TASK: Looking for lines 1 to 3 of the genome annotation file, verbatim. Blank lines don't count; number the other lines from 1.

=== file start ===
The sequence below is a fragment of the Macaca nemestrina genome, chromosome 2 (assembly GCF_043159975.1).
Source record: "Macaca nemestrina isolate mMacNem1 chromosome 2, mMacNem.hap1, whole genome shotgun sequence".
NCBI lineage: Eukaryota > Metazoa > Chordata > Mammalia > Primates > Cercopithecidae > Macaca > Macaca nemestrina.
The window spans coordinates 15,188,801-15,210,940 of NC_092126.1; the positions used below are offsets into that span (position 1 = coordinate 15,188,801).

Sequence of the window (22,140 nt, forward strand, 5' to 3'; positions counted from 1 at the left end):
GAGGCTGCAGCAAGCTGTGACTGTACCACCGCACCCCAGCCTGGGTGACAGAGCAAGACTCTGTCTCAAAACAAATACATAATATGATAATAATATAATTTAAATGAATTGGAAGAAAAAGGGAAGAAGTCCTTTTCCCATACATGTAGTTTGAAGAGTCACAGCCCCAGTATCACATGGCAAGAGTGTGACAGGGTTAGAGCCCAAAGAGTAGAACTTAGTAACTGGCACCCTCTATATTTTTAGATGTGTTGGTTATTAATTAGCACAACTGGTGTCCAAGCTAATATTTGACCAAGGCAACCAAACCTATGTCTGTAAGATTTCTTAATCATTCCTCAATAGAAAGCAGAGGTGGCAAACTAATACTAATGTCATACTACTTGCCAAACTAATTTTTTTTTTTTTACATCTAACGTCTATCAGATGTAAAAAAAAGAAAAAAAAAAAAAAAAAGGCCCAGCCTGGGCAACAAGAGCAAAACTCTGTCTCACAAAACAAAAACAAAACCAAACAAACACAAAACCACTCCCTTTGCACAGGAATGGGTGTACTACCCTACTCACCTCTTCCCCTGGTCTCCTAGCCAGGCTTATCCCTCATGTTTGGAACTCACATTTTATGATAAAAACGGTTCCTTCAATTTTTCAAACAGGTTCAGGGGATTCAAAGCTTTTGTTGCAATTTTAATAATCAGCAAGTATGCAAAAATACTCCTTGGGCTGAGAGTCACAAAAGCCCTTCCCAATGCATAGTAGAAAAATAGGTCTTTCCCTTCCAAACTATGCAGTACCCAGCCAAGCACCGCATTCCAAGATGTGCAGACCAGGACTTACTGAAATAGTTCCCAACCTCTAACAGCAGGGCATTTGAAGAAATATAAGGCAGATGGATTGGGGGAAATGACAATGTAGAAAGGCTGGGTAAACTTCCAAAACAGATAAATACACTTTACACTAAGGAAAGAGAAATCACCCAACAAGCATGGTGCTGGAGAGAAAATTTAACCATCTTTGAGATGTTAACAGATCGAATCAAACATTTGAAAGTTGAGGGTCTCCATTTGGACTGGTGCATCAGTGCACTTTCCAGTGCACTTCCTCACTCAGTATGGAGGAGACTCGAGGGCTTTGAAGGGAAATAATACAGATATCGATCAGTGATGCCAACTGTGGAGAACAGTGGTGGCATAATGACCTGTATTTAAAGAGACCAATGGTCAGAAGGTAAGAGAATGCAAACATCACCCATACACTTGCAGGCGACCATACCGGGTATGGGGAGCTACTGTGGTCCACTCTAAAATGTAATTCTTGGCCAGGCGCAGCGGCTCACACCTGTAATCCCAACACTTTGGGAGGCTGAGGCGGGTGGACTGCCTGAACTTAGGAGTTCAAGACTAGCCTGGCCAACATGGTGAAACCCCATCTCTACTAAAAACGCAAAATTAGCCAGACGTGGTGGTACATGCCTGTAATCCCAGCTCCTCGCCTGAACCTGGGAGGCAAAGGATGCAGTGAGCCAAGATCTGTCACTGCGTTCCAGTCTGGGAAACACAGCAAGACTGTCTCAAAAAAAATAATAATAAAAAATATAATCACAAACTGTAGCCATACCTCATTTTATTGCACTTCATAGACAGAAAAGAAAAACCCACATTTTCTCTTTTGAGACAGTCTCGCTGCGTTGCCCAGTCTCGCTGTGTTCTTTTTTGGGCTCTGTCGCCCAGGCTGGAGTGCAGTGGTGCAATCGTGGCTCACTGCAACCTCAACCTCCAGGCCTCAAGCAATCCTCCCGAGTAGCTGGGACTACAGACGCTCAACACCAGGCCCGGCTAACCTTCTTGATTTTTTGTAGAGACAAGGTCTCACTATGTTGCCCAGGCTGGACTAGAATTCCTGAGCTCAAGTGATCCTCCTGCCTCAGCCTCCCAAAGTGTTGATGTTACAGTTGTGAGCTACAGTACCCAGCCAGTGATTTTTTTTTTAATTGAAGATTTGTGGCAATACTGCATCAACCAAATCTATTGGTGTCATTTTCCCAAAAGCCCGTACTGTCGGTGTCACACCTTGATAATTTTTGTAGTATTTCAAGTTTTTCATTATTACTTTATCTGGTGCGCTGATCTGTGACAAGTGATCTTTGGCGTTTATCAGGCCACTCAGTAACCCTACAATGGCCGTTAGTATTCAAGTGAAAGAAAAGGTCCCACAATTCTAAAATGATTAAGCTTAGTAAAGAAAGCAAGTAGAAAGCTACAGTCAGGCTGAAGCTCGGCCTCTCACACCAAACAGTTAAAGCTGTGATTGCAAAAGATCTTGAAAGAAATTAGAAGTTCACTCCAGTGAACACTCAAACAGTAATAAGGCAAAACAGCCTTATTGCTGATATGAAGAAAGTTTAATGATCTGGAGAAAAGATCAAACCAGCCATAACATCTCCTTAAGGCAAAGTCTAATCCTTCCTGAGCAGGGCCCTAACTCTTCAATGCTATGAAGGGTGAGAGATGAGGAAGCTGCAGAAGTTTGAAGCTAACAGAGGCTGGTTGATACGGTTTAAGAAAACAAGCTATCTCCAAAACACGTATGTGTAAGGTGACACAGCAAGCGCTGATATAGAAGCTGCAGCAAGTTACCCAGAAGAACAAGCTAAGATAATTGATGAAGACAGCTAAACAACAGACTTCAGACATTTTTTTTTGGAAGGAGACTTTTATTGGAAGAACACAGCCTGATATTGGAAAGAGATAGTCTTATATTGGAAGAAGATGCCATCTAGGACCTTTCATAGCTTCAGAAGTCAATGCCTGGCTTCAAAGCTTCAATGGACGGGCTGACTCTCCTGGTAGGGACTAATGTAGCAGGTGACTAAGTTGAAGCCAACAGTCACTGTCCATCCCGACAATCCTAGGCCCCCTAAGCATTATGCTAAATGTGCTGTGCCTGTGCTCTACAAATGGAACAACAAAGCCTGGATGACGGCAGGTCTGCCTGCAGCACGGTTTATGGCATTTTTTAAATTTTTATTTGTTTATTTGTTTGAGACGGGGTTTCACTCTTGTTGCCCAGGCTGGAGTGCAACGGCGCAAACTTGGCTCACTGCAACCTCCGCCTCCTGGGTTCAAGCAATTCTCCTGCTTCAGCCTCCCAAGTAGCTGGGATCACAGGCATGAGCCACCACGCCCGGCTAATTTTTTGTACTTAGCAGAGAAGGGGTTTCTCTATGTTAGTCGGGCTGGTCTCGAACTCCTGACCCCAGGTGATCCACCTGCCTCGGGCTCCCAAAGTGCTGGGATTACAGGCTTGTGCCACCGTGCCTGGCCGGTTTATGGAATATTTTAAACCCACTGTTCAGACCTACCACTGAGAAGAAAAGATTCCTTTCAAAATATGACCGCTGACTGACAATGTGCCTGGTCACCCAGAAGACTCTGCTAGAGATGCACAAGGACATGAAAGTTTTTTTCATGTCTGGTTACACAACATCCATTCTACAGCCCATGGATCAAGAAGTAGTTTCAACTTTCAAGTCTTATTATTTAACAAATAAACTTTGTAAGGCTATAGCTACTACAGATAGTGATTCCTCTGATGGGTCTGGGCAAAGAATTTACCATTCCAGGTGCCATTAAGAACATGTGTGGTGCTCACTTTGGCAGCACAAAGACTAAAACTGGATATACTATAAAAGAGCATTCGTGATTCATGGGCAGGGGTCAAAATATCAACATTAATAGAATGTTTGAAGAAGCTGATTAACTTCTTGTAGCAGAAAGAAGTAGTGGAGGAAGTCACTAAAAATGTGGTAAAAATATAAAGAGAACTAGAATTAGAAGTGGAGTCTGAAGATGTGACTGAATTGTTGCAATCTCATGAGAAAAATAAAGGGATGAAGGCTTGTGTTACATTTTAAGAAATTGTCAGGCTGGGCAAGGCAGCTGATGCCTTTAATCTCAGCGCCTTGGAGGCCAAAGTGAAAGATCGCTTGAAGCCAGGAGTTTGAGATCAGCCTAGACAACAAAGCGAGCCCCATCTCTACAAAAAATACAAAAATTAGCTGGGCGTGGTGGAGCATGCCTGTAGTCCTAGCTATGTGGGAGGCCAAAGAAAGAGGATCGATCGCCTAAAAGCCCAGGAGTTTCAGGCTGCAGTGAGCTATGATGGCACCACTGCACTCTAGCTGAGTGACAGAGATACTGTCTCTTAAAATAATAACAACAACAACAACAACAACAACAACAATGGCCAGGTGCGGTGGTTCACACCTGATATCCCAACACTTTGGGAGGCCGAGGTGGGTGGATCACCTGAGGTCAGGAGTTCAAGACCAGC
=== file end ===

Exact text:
The sequence below is a fragment of the Macaca nemestrina genome, chromosome 2 (assembly GCF_043159975.1).
Source record: "Macaca nemestrina isolate mMacNem1 chromosome 2, mMacNem.hap1, whole genome shotgun sequence".
NCBI lineage: Eukaryota > Metazoa > Chordata > Mammalia > Primates > Cercopithecidae > Macaca > Macaca nemestrina.